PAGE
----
Unfortunately, one of the political illnesses which destroys our African leaders is “acrophilia.” (The love of heights). African leaders are often obsessed with the love of power because it creates for them the illusion that they can climb heights that are unreacheable by any other human on earth. And so, it robs them of the ability like you eloquently stated, “To see clearly.”

    So, my question is, at the perceived height to which Dr. Weah feels he has reached, is he able to look down and see what is happening on the below?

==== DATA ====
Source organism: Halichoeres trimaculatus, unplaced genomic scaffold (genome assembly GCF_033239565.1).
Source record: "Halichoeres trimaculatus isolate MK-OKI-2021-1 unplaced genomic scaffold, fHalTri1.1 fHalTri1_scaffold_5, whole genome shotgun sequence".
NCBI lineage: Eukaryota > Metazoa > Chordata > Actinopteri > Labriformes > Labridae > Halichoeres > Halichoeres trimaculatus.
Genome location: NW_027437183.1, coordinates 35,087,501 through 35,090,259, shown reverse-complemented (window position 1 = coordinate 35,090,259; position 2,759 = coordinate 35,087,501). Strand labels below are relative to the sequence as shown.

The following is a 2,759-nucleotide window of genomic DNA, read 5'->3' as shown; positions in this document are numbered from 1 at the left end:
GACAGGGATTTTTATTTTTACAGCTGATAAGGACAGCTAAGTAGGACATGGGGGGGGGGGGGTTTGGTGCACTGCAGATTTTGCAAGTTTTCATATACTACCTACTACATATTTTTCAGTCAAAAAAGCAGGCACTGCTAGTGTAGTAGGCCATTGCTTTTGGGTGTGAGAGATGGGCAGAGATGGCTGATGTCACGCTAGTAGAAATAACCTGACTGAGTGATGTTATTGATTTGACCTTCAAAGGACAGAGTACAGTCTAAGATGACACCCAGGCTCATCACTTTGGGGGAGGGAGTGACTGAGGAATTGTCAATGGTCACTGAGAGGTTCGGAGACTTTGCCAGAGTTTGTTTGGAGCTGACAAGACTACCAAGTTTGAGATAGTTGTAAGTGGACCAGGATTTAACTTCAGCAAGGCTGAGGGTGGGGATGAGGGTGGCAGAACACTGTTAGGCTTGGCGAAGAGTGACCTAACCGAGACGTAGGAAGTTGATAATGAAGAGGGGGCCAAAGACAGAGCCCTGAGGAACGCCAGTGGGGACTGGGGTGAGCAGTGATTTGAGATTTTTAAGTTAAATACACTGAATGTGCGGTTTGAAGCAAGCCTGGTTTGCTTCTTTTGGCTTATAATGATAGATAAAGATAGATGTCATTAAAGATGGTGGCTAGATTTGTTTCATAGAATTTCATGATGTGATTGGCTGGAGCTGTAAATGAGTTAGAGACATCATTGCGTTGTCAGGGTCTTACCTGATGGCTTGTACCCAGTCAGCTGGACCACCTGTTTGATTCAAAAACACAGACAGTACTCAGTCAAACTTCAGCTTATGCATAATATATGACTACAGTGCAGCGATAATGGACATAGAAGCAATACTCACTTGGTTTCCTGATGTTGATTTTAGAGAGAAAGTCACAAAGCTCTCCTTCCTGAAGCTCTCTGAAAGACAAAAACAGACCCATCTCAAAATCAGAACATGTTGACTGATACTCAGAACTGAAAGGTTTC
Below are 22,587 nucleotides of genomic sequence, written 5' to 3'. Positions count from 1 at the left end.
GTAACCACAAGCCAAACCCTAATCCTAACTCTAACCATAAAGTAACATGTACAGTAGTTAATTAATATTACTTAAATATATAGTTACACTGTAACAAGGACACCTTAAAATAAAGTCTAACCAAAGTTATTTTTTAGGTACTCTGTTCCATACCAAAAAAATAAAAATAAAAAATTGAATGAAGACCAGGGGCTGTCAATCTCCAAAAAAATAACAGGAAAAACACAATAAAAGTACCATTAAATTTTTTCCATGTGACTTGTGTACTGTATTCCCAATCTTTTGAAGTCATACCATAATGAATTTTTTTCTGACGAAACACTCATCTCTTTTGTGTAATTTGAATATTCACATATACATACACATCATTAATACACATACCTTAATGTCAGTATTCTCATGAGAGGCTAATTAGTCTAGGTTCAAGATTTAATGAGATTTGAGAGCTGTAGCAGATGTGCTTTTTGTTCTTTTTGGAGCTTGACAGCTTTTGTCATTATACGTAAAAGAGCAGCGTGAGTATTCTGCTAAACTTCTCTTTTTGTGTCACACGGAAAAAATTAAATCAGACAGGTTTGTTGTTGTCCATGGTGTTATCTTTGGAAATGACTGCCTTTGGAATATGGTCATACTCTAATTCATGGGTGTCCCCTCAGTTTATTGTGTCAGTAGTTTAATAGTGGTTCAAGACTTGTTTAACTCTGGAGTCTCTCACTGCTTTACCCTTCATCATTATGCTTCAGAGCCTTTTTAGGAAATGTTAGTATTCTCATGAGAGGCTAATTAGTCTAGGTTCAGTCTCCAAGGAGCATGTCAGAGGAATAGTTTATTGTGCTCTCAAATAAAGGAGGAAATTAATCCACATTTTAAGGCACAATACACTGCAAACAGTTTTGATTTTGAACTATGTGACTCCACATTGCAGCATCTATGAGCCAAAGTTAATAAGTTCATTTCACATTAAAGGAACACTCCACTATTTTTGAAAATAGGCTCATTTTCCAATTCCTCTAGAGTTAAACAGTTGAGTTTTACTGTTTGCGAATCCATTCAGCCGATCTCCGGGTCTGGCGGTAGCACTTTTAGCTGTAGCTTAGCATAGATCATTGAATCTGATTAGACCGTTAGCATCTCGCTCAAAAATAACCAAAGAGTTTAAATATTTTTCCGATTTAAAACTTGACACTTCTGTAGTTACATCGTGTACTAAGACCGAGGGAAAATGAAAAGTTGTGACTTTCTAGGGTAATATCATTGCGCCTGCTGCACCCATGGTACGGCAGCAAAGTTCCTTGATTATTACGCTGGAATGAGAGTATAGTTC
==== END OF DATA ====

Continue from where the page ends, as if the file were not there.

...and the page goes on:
Time will tell.

  4. While I think the report is a fair assessment of the government under President Weah, the report slipped when it insinuated that a staff of FrontPage Africa was arrested and the paper shut down by this government. I think she needs to counter check her facts on this one.

    President Weah has not denied the challenges the government is inherited and is faced with. However, he is focused on the primary issues to liberate the ordinary people out of poverty so as to have affordable living conditions.


Please enter your comment!
Please enter your name here